It was nice to know I could play those games on the Rog and not have to play them only on my Xbox Series X or PC. Of course, the downside is that I will have to use my mobile hotspot for the internet due to game pass conditions. (There are other workarounds to this, but it is not something the Rog makes a problem; instead, it is Windows itself. )


Of course, the one thing I truly dislike about this device is its battery life or the lack of it. I know Asus told the world how long you should be able to play games in one sitting, but that did not come with my Rog. I get less than an hour on battery almost every time. I give the SD all its flowers on the battery. With the proper settings, games like Cyberpunk 2077 and Starfield play for more than an hour.


But on the Rog, I would catch myself plugging in the charger 45 minutes into my game session.

If you are out and it will take an hour, please don't play demanding games because, within 50 minutes, you will lose 90 percent of your battery. So play less demanding games, and you will have the game longer. Or bring your charger or a power bank with you.


Now, I did love the features on the Rog Ally. You have different CPU modes that will change how much power is used. There is a performance mode, which is the default mode. Silent mode is the weaker of the modes, and you have turbo mode, which is the strongest of the modes. Silent lowers the battery wattage and should only be used for internet use like YouTube or Google.



The performance mode uses a lot more battery. It will be your go-to for gaming most of the time ( also the mode I spend 90 percent of the time in. ), While Turbo is the hotrod of hell. It cranks up the battery usage while giving you the power to play games like Elden Ring over 45 frames per second. But the battery consumption is very high, so turning on Turbo while charging is a suggestion.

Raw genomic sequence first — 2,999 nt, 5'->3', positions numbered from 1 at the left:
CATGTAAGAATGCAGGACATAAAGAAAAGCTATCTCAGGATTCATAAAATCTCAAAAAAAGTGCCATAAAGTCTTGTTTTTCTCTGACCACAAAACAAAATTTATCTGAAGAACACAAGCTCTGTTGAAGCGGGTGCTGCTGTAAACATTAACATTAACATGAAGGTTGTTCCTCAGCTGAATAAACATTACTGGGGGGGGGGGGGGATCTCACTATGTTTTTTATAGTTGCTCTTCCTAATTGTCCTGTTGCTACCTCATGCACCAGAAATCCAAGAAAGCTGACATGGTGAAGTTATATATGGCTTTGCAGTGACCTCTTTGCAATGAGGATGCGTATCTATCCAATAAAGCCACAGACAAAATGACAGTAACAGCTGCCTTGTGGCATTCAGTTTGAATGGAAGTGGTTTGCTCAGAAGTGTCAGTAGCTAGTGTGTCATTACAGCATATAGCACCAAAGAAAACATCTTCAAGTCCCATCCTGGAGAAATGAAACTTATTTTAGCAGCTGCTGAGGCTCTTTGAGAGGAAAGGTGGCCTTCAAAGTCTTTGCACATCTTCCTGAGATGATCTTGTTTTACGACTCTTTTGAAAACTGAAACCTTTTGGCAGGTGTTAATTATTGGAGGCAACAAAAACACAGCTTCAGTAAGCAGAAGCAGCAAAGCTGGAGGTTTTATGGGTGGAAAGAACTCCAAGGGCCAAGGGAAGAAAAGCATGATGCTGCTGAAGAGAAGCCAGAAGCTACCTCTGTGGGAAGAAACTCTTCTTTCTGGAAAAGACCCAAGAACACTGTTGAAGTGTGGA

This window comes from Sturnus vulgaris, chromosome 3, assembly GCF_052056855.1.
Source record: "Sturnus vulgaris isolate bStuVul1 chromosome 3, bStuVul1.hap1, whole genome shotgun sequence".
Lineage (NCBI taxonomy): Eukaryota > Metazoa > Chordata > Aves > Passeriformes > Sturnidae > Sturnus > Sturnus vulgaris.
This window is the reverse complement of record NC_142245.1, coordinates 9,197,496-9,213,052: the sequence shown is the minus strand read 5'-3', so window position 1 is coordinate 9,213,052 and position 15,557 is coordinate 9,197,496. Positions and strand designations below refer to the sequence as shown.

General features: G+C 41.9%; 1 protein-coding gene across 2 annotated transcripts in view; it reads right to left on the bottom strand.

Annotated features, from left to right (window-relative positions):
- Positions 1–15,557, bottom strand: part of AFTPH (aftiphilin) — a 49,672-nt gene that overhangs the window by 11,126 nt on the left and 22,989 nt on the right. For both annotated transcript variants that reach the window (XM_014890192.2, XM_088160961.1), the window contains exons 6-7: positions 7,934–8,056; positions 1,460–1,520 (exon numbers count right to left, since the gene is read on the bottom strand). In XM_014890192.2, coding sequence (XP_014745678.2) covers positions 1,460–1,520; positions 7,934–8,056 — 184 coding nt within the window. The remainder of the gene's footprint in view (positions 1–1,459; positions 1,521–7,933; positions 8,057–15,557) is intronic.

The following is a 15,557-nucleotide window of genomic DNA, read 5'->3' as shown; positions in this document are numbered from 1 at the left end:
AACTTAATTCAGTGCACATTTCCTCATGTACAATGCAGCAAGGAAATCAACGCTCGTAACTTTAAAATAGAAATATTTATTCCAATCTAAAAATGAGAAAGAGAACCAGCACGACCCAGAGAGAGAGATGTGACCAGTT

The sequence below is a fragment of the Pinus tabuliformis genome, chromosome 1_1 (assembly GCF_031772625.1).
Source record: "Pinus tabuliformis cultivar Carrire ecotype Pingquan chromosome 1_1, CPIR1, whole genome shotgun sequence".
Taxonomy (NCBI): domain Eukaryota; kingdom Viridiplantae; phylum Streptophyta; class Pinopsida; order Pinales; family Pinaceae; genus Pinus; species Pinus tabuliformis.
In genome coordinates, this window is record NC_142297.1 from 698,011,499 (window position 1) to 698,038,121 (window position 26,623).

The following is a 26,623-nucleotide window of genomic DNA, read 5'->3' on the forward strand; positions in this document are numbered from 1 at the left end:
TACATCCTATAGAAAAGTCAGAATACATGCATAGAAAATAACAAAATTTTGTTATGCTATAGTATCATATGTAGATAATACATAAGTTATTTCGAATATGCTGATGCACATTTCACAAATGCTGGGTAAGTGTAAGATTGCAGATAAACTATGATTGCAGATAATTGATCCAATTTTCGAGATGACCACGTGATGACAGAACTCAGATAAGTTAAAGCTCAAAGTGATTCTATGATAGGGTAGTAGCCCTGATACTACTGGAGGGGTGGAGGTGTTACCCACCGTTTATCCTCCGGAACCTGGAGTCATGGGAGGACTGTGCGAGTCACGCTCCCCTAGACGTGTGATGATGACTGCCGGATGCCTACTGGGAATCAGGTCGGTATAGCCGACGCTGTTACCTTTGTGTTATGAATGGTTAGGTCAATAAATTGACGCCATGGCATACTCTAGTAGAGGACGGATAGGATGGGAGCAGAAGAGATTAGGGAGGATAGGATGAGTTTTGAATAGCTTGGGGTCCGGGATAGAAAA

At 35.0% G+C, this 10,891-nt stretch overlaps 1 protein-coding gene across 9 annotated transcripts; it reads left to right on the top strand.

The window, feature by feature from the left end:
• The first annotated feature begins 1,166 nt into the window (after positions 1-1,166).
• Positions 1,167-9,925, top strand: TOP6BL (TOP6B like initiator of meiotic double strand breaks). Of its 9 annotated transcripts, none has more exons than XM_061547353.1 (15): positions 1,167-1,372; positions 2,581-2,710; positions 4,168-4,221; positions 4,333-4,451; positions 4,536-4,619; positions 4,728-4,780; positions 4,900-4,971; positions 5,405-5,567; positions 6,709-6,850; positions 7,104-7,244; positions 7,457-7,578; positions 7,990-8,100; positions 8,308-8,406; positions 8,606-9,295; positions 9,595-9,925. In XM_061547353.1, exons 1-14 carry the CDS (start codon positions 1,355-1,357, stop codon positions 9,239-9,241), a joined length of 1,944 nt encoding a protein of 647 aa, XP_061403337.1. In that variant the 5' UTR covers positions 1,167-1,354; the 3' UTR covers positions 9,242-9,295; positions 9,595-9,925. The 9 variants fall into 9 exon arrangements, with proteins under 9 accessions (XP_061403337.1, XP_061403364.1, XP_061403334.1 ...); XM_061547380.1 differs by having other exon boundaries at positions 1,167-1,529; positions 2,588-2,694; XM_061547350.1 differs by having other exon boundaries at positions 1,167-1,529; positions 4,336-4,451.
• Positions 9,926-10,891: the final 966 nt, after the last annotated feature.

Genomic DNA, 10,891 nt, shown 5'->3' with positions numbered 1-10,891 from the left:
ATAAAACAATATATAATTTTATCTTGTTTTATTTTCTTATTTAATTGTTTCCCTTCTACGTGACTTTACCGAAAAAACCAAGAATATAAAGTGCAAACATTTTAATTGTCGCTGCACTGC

The minor headaches were far in between with the Rog. The biggest headache was setting up everything, unlike the SD, which is ready to play after its update and log-in. The Rog has many pieces that are needed to make the device playable. You have to update Armory Crate, which is the game launcher. Then there is the Myasus app that covers the Rog life and the Windows software that will keep the entire system running.


Luckily, I am used to this setup because, again, I am a Windows user, but that doesn't take away the pain of it. The Switch has steps similar to the SD, and it gets even simpler if you never go into the store to buy games.


The real question is whether it is worth the almost 800 USD dollars.



I bought the SD OLED for almost 600 USD and have loved the handheld since my purchase.


However, out of curiosity, I bought the Asus Rog Ally Z1 Extreme for nearly 800 USD, a 200-dollar difference. After playing high-demanding games like Starfield, Baldur's Gate 3, and Cyberpunk 2077 Phantom Liberty, the Rog Ally handles each game with a mean streak of power.


It's small, portable, and, most importantly, it plays games. I did not buy the Rog Ally to use it as a laptop. I have an Asus Tuf Gaming A17 laptop and a gaming PC with a 4050 graphics card to run the best games possible. No, I got the Rog because I wanted the ability to play games on the go or my bed.


To answer the question, is the Rog worth the price? Yes, but with conditions? If you don't care about portability, stick with a laptop for that 800-dollar price. But you are looking for an incredible gaming handheld that can play

Cyberpunk 2077 or everything else the SD or Nintendo Switch cannot. In that case, the Rog Ally would be the next best thing to buy.